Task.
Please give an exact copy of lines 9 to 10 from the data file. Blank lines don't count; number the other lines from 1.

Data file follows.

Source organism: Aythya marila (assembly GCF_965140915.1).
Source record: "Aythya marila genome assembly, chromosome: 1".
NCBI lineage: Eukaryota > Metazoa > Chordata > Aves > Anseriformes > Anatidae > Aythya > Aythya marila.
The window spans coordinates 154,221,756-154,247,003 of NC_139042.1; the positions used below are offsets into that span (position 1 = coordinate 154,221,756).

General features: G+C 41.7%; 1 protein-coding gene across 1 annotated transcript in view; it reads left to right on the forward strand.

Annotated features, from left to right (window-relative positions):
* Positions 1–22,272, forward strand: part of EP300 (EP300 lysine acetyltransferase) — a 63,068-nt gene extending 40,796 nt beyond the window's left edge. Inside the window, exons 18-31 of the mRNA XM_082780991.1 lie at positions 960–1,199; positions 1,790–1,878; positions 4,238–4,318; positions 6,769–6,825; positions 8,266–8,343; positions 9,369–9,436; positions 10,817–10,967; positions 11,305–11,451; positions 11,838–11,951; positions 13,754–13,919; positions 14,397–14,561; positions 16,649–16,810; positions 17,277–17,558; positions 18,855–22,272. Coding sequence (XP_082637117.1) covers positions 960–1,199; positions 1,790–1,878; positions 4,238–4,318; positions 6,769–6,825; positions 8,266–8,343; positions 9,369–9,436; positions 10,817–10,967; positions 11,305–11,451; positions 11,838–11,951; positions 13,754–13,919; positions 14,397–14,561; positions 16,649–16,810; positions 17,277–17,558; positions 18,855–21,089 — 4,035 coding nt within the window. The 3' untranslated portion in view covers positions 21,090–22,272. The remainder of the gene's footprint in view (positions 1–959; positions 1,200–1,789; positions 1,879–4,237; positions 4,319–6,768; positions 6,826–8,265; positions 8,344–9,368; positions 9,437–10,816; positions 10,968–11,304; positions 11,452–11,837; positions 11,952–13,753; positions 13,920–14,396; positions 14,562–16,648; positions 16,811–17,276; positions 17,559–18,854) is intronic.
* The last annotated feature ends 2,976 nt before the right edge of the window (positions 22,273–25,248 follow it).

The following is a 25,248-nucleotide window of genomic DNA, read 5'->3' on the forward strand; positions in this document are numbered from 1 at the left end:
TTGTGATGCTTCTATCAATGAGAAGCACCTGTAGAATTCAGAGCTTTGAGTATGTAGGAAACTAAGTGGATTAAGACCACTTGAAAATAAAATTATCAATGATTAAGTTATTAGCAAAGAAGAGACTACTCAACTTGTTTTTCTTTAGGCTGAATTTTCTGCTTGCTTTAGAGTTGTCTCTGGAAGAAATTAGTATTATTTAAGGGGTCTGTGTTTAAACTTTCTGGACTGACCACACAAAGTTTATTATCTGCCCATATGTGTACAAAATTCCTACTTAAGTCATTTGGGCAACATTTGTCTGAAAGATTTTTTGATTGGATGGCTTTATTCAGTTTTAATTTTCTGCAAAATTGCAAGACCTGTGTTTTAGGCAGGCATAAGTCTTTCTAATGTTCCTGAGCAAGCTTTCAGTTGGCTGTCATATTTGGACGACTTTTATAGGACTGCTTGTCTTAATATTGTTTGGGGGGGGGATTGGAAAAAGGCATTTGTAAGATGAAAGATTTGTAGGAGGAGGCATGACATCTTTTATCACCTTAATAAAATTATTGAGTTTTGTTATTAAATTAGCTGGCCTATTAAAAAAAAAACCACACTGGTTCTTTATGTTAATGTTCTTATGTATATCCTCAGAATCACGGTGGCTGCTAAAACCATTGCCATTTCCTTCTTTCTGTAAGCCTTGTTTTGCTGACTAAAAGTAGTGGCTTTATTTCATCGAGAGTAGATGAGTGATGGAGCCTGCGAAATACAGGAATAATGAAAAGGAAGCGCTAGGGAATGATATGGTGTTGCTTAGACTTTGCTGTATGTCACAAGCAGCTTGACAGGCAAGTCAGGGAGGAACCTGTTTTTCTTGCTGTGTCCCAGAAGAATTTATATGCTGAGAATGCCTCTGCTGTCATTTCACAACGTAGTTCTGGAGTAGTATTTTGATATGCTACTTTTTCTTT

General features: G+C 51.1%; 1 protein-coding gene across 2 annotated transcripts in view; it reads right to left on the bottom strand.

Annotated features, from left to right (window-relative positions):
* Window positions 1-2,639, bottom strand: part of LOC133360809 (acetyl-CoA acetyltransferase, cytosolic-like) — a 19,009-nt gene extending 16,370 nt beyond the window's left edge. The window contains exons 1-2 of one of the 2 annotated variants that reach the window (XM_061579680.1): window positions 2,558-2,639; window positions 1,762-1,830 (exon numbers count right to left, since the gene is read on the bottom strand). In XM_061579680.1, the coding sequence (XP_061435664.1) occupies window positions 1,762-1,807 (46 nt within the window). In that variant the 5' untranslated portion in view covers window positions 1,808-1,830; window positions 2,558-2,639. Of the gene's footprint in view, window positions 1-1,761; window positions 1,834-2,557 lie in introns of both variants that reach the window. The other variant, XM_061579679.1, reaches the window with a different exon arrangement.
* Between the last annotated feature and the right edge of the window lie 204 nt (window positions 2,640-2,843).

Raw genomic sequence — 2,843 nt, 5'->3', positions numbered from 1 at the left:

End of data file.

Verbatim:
The following is a 25,248-nucleotide window of genomic DNA, read 5'->3' on the forward strand; positions in this document are numbered from 1 at the left end:
TTGTGATGCTTCTATCAATGAGAAGCACCTGTAGAATTCAGAGCTTTGAGTATGTAGGAAACTAAGTGGATTAAGACCACTTGAAAATAAAATTATCAATGATTAAGTTATTAGCAAAGAAGAGACTACTCAACTTGTTTTTCTTTAGGCTGAATTTTCTGCTTGCTTTAGAGTTGTCTCTGGAAGAAATTAGTATTATTTAAGGGGTCTGTGTTTAAACTTTCTGGACTGACCACACAAAGTTTATTATCTGCCCATATGTGTACAAAATTCCTACTTAAGTCATTTGGGCAACATTTGTCTGAAAGATTTTTTGATTGGATGGCTTTATTCAGTTTTAATTTTCTGCAAAATTGCAAGACCTGTGTTTTAGGCAGGCATAAGTCTTTCTAATGTTCCTGAGCAAGCTTTCAGTTGGCTGTCATATTTGGACGACTTTTATAGGACTGCTTGTCTTAATATTGTTTGGGGGGGGGATTGGAAAAAGGCATTTGTAAGATGAAAGATTTGTAGGAGGAGGCATGACATCTTTTATCACCTTAATAAAATTATTGAGTTTTGTTATTAAATTAGCTGGCCTATTAAAAAAAAAACCACACTGGTTCTTTATGTTAATGTTCTTATGTATATCCTCAGAATCACGGTGGCTGCTAAAACCATTGCCATTTCCTTCTTTCTGTAAGCCTTGTTTTGCTGACTAAAAGTAGTGGCTTTATTTCATCGAGAGTAGATGAGTGATGGAGCCTGCGAAATACAGGAATAATGAAAAGGAAGCGCTAGGGAATGATATGGTGTTGCTTAGACTTTGCTGTATGTCACAAGCAGCTTGACAGGCAAGTCAGGGAGGAACCTGTTTTTCTTGCTGTGTCCCAGAAGAATTTATATGCTGAGAATGCCTCTGCTGTCATTTCACAACGTAGTTCTGGAGTAGTATTTTGATATGCTACTTTTTCTTT